Galveston, TX, is unique. For anglers it offers great fishing experiences. For historians, there is an unending wealth of information. The food choices are rich and plentiful, as are the hotels and lodging alternatives. When spending a few days there, you can expect to run out of time before running out of things to do.
A few weeks ago, I took the opportunity to experience some of the best that Galveston has to offer. Our ride was the 2015 Jeep Wrangler Unlimited Sahara 4×4 in sunset orange pearl. I didn’t have a chance to do much off-roading, but did put on more than 678 miles, divided between highway driving and traversing the Island several times from the city to the the Galveston State Park. This is the mid-level trim package with an MSRP of $32,795, powered by a Pentastar 3.6L V6 (285hp/260 lb.-ft. of torque)paired with either a 6-speed manual or 5-speed automatic (which we drove) featuring a part-time transfer case which enables 2WD on roads and 4W when conditions call for it. The premium soft top could be folded back for partial exposure, but it also has new fabric and construction which made this the quietest soft-topped Jeep that I’ve driven when the top was fully closed. As driven, with a range of safety, information, infotainment and comfort options — including a premium sound system — the vehicle listed out at just over $40,000.
Unlike many of my ride/drive experiences, this was one where the journey and the destination shared equal weight. Usually a day-trip destination for me, Galveston seems to be a perfect compromise for the sportsman who wants to fish and is traveling with family members who may have something else in mind, or for a group who want a buffet of activities during their stay. Actually, there is no reason to rationalize a trip to Galveston.
48-Hours in Galveston
Our base of operations was the Tremont House on the Strand. It is at the heart of central Galveston and — with it’s post-hurricane renovation — it rivals fine downtown hotels in other cities for ambiance, amenities and other accommodations. The bar area which dominates the main floor is sophisticated and casual with mighty fine live music offered some evenings. As with the hotel, the Strand has never looked better and, if you haven’t been there since the storm devastated the city, it should be on your must-do list. No where else is the fortitude and strength of Texas’ citizens more dramatically on display.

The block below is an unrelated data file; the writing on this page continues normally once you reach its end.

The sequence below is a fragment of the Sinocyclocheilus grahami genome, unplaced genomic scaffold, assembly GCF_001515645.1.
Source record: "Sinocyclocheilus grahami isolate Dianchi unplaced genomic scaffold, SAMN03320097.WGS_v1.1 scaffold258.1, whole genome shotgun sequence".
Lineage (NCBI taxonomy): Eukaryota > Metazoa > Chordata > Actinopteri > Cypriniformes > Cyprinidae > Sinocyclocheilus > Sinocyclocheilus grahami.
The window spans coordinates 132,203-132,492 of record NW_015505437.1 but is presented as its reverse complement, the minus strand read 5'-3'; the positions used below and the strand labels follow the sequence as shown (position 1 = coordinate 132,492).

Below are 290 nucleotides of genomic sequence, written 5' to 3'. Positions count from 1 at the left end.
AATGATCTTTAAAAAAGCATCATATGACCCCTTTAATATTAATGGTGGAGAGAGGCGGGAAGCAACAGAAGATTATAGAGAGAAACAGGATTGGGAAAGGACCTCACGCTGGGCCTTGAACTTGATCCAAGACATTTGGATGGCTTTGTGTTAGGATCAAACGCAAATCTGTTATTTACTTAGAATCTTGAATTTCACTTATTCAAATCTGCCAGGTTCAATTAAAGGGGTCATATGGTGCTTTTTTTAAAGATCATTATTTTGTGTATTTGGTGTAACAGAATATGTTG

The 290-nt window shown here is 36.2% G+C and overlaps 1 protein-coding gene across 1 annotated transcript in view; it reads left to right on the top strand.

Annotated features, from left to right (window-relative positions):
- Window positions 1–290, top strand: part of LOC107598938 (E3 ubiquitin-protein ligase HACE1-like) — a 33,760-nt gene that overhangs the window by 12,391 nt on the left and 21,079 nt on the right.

My first evening was spent at the iconic Hotel Galvez, first built in 1910, and renovated in 2013. Like the Tremont, the Galvez is a Wyndham Hotel. The historical display on the lower level shouldn’t be missed. Photos an memorabilia track the past in a way that recalls how this was a playground of the rich and famous for decades. Since you don’t need to be a hotel guest or diner to tour this mini-museum, it is a cost-effective way to enjoy a shot stop away from the beach, and there are a number of surprises.
If you can indulge, have a meal in the Galvez Bar & Grille. It is completely restored (actually better than restored) to its glory and the food is amazing. Focus is on fresh and local with seafood from Galveston’s Pier 19, regional specialties like Po’boys and everything is huge. The chef completely understands the sweet subtlety of our snapper and I can say — after decades of travel around the world — that the preparation was the best I’ve ever had. A bit of wisdom: save room for dessert and prepare to share. Portions are extremely generous.
The next day was an early call for fishing with Galveston Party Boats. We didn’t have a boat along on this trip and it was too hot (at least for me) for angling on the pier or the shore so we opted for the experience of party boat fishing. If you are a die-hard or dislike crowds this won’t be for you, but it is fun for a family or novice — and some fishermen use it as a cost-effective alternative to staying on the shore.